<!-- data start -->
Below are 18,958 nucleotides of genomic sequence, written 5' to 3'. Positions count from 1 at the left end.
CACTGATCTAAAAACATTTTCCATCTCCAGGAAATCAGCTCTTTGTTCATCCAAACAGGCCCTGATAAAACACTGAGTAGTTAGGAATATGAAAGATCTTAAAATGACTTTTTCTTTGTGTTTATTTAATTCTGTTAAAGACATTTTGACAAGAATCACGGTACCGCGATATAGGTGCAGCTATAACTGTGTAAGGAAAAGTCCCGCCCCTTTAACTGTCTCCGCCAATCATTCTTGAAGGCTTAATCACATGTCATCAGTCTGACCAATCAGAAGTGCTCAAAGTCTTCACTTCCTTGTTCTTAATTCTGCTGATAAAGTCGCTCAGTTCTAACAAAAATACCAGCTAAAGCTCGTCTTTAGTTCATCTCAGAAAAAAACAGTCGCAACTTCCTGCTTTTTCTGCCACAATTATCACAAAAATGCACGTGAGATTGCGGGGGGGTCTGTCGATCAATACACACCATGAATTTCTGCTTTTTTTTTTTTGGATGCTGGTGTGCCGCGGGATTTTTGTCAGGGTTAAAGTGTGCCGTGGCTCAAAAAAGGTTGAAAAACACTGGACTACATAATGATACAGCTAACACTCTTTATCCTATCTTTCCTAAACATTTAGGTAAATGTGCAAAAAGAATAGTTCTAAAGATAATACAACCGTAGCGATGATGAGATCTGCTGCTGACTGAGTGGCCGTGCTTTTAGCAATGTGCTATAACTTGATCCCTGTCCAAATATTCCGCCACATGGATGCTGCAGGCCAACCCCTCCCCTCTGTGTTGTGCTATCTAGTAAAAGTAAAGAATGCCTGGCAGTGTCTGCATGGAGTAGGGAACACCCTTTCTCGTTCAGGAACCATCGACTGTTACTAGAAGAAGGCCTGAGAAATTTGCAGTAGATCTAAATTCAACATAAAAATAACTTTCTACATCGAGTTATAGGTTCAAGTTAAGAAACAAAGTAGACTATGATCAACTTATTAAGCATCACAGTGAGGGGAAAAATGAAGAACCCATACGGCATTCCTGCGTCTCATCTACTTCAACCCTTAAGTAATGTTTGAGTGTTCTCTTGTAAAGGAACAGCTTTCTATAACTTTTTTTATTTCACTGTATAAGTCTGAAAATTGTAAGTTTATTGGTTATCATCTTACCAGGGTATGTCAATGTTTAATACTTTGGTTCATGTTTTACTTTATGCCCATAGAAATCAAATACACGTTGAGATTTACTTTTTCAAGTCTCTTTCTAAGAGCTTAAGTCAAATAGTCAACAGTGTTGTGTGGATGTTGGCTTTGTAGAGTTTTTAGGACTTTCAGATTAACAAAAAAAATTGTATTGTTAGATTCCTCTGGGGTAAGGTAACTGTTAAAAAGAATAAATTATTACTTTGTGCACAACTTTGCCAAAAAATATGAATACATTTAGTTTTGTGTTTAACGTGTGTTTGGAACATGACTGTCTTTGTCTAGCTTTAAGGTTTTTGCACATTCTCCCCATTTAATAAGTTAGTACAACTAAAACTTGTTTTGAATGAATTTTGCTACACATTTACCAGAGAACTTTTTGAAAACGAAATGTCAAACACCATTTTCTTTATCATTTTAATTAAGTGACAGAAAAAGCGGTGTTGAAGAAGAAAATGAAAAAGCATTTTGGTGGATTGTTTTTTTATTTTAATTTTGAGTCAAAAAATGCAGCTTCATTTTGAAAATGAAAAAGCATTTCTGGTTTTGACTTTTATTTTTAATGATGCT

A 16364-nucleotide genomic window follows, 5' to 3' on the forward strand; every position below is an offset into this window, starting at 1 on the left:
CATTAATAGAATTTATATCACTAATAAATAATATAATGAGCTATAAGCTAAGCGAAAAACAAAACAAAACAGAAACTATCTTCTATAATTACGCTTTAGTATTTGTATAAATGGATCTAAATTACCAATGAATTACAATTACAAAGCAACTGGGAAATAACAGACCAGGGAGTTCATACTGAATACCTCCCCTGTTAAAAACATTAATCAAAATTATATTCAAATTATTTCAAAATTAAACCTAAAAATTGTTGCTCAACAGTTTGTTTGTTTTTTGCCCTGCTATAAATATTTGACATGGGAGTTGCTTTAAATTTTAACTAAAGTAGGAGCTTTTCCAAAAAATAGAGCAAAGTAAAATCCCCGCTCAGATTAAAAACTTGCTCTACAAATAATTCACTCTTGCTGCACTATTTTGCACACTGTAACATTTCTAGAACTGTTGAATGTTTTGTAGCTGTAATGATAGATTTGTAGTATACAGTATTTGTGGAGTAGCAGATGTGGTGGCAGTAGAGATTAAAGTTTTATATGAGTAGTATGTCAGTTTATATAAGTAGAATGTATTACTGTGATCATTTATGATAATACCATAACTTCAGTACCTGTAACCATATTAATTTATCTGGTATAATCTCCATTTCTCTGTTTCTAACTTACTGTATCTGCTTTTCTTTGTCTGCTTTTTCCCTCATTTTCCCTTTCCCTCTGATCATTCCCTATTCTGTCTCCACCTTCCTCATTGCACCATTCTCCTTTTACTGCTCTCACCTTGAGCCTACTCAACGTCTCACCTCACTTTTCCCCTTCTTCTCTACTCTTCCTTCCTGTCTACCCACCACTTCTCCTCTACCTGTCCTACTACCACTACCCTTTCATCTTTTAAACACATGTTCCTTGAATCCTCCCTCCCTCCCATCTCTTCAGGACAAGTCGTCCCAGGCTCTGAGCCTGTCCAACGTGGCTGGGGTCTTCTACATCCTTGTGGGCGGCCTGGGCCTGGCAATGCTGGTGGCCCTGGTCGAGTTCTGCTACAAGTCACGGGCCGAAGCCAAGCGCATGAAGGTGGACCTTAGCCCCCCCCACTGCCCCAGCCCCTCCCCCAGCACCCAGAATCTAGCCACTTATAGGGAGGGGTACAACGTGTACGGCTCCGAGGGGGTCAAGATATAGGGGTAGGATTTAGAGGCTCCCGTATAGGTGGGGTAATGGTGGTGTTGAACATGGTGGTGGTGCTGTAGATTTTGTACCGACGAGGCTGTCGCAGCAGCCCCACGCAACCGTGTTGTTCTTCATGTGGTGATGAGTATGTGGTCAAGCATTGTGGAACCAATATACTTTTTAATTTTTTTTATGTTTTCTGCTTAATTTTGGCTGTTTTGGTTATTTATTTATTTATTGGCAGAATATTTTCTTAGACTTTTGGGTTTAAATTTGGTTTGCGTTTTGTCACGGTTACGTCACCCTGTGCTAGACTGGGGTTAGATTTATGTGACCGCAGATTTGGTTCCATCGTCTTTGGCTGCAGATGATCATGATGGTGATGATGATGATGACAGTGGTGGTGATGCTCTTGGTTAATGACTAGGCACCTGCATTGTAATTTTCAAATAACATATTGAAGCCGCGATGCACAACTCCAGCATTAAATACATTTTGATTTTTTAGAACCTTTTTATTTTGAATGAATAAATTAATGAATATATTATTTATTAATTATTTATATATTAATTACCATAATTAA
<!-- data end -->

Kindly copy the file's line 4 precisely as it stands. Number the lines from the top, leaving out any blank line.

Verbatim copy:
CATTAATAGAATTTATATCACTAATAAATAATATAATGAGCTATAAGCTAAGCGAAAAACAAAACAAAACAGAAACTATCTTCTATAATTACGCTTTAGTATTTGTATAAATGGATCTAAATTACCAATGAATTACAATTACAAAGCAACTGGGAAATAACAGACCAGGGAGTTCATACTGAATACCTCCCCTGTTAAAAACATTAATCAAAATTATATTCAAATTATTTCAAAATTAAACCTAAAAATTGTTGCTCAACAGTTTGTTTGTTTTTTGCCCTGCTATAAATATTTGACATGGGAGTTGCTTTAAATTTTAACTAAAGTAGGAGCTTTTCCAAAAAATAGAGCAAAGTAAAATCCCCGCTCAGATTAAAAACTTGCTCTACAAATAATTCACTCTTGCTGCACTATTTTGCACACTGTAACATTTCTAGAACTGTTGAATGTTTTGTAGCTGTAATGATAGATTTGTAGTATACAGTATTTGTGGAGTAGCAGATGTGGTGGCAGTAGAGATTAAAGTTTTATATGAGTAGTATGTCAGTTTATATAAGTAGAATGTATTACTGTGATCATTTATGATAATACCATAACTTCAGTACCTGTAACCATATTAATTTATCTGGTATAATCTCCATTTCTCTGTTTCTAACTTACTGTATCTGCTTTTCTTTGTCTGCTTTTTCCCTCATTTTCCCTTTCCCTCTGATCATTCCCTATTCTGTCTCCACCTTCCTCATTGCACCATTCTCCTTTTACTGCTCTCACCTTGAGCCTACTCAACGTCTCACCTCACTTTTCCCCTTCTTCTCTACTCTTCCTTCCTGTCTACCCACCACTTCTCCTCTACCTGTCCTACTACCACTACCCTTTCATCTTTTAAACACATGTTCCTTGAATCCTCCCTCCCTCCCATCTCTTCAGGACAAGTCGTCCCAGGCTCTGAGCCTGTCCAACGTGGCTGGGGTCTTCTACATCCTTGTGGGCGGCCTGGGCCTGGCAATGCTGGTGGCCCTGGTCGAGTTCTGCTACAAGTCACGGGCCGAAGCCAAGCGCATGAAGGTGGACCTTAGCCCCCCCCACTGCCCCAGCCCCTCCCCCAGCACCCAGAATCTAGCCACTTATAGGGAGGGGTACAACGTGTACGGCTCCGAGGGGGTCAAGATATAGGGGTAGGATTTAGAGGCTCCCGTATAGGTGGGGTAATGGTGGTGTTGAACATGGTGGTGGTGCTGTAGATTTTGTACCGACGAGGCTGTCGCAGCAGCCCCACGCAACCGTGTTGTTCTTCATGTGGTGATGAGTATGTGGTCAAGCATTGTGGAACCAATATACTTTTTAATTTTTTTTATGTTTTCTGCTTAATTTTGGCTGTTTTGGTTATTTATTTATTTATTGGCAGAATATTTTCTTAGACTTTTGGGTTTAAATTTGGTTTGCGTTTTGTCACGGTTACGTCACCCTGTGCTAGACTGGGGTTAGATTTATGTGACCGCAGATTTGGTTCCATCGTCTTTGGCTGCAGATGATCATGATGGTGATGATGATGATGACAGTGGTGGTGATGCTCTTGGTTAATGACTAGGCACCTGCATTGTAATTTTCAAATAACATATTGAAGCCGCGATGCACAACTCCAGCATTAAATACATTTTGATTTTTTAGAACCTTTTTATTTTGAATGAATAAATTAATGAATATATTATTTATTAATTATTTATATATTAATTACCATAATTAA